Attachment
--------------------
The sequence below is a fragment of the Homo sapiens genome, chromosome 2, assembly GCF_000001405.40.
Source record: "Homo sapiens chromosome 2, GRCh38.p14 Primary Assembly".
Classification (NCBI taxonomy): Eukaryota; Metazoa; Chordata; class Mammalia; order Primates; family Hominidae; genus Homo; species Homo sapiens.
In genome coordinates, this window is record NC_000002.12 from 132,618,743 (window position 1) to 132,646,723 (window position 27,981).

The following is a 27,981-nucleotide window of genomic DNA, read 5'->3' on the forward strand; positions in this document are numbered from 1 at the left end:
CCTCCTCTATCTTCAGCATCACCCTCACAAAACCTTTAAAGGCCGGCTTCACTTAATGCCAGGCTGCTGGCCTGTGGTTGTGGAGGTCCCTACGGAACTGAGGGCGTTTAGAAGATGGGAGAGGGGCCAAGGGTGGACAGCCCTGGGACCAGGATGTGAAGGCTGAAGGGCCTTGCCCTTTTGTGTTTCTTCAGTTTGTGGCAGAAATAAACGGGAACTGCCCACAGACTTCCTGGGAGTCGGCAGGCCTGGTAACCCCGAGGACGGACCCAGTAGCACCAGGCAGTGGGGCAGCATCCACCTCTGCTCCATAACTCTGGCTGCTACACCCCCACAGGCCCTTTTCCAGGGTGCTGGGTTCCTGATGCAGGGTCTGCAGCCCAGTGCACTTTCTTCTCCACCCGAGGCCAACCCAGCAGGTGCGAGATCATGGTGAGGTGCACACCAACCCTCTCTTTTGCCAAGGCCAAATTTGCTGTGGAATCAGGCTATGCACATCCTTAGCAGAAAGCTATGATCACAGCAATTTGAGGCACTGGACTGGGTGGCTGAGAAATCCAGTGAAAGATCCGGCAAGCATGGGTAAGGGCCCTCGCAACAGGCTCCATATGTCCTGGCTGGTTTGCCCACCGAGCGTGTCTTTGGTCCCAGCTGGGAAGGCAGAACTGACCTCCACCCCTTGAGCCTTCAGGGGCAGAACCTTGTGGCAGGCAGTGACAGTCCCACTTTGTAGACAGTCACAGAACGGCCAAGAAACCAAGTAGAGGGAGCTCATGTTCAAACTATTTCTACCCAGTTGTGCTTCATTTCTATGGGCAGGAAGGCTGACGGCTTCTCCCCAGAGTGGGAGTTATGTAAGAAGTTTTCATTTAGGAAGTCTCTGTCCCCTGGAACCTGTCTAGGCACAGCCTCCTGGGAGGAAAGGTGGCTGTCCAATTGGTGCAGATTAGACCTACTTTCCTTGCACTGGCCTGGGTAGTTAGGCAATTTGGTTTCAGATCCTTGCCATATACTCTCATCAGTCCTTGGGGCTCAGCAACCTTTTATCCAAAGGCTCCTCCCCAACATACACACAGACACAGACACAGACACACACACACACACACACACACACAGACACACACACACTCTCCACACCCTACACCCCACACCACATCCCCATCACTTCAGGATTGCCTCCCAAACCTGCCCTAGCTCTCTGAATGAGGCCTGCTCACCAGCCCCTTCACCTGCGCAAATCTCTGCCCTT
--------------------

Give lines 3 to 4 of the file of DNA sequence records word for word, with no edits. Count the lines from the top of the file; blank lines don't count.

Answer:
Classification (NCBI taxonomy): Eukaryota; Metazoa; Chordata; class Mammalia; order Primates; family Hominidae; genus Homo; species Homo sapiens.
In genome coordinates, this window is record NC_000002.12 from 132,618,743 (window position 1) to 132,646,723 (window position 27,981).